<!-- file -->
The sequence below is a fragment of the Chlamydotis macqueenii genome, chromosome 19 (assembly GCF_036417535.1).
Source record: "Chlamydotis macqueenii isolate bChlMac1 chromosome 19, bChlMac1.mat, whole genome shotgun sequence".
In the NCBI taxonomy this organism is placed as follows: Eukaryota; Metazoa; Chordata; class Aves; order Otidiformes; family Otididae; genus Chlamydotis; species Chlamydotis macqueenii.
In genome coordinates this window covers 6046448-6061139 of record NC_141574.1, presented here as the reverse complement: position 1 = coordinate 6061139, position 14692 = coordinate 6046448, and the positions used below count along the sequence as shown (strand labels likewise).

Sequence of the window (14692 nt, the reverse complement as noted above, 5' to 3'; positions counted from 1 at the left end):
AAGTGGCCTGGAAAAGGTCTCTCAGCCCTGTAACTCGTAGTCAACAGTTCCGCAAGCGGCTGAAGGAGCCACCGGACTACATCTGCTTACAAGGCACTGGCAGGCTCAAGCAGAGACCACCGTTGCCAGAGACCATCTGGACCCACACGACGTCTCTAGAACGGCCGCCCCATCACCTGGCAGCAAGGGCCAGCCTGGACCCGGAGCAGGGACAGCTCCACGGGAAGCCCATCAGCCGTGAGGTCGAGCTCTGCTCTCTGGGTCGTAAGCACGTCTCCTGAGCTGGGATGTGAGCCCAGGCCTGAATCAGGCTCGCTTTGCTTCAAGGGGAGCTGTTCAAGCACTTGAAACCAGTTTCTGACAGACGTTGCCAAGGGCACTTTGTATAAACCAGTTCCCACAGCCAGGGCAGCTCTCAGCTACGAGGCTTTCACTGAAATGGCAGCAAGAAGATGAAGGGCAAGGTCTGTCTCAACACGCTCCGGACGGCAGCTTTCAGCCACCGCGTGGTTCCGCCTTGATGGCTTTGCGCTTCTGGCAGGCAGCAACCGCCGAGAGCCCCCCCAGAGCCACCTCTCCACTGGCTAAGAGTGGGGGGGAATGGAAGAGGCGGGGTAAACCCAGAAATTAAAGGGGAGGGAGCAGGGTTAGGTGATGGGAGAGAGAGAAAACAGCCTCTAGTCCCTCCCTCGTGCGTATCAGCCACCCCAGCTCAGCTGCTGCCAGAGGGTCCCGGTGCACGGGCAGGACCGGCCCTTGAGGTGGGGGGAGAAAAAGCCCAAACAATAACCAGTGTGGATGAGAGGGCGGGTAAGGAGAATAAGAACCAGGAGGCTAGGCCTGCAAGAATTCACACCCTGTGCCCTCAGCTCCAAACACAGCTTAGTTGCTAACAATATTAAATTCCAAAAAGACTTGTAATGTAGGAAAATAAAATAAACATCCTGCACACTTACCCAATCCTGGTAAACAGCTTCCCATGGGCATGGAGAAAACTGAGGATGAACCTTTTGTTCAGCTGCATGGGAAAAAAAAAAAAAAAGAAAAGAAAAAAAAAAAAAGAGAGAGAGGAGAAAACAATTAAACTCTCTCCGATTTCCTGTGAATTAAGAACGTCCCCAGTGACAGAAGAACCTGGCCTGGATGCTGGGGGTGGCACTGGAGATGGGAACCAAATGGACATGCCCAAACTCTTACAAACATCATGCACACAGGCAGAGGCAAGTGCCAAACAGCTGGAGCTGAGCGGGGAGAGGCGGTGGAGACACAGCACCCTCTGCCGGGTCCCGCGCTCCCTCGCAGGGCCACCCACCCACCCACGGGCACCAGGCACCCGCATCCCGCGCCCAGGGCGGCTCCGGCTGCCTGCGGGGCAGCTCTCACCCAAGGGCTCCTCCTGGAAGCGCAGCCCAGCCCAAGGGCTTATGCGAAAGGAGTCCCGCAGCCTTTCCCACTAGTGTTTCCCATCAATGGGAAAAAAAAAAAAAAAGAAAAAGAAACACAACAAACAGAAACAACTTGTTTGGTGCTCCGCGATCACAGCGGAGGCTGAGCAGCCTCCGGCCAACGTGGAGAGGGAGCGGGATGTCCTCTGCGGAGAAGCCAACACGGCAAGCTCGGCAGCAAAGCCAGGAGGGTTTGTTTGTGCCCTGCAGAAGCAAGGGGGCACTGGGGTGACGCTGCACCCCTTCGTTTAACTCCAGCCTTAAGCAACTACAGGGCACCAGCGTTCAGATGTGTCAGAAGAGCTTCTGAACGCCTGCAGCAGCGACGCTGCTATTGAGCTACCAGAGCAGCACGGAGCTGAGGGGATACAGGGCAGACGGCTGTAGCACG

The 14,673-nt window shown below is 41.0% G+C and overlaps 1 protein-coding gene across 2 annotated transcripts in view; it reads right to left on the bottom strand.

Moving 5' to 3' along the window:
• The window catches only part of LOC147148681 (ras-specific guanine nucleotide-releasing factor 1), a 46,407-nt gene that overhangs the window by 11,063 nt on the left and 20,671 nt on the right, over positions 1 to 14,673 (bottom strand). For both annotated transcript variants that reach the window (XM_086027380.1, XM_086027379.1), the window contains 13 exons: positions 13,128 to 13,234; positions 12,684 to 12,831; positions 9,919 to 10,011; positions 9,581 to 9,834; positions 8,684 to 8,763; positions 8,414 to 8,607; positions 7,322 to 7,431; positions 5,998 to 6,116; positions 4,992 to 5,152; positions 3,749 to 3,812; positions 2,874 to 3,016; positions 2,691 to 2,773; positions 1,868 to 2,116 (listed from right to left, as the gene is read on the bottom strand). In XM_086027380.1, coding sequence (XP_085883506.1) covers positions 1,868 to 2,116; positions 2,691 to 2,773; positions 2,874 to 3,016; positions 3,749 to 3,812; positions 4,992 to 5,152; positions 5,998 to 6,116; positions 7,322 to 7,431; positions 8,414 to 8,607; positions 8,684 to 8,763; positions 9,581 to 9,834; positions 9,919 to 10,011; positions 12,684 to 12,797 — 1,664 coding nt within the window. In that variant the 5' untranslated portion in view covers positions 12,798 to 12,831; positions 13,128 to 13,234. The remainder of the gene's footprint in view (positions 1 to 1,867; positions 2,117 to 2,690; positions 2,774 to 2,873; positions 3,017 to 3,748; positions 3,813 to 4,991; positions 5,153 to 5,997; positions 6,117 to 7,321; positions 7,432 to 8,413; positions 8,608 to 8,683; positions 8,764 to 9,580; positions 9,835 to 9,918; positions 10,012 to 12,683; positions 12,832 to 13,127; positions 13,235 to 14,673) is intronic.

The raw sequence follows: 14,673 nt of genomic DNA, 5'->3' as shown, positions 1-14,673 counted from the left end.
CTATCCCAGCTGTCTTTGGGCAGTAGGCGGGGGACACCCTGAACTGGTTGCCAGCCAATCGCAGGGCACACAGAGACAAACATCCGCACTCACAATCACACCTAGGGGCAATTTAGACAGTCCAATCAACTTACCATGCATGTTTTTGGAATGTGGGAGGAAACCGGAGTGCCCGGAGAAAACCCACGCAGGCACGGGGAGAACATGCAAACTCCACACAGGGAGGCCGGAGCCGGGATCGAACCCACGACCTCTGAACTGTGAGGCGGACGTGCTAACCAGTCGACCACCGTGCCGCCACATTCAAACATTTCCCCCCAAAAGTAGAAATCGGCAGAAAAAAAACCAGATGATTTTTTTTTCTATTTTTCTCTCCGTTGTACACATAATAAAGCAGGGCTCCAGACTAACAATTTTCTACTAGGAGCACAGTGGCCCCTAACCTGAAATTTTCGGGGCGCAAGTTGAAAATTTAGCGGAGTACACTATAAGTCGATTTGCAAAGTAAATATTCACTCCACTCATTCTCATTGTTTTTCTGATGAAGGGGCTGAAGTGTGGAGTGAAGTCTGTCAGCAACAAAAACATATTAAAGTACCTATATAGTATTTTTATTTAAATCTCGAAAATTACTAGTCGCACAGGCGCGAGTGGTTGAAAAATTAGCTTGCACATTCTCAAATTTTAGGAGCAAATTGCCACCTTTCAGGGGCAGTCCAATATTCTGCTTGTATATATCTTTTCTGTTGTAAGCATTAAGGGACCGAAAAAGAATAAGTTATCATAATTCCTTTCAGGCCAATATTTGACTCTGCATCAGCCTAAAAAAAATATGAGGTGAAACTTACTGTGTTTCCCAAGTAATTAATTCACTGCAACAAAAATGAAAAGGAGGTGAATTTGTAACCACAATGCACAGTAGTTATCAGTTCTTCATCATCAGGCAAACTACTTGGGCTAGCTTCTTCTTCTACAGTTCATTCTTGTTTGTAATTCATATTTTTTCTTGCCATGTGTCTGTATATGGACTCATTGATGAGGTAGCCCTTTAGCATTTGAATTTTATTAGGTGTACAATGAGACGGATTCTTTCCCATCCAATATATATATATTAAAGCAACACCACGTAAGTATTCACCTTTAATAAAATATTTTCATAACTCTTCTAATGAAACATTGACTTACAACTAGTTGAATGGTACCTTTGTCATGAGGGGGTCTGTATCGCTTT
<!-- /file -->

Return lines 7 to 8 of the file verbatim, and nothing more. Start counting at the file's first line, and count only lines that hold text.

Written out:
The 14,673-nt window shown below is 41.0% G+C and overlaps 1 protein-coding gene across 2 annotated transcripts in view; it reads right to left on the bottom strand.

Moving 5' to 3' along the window: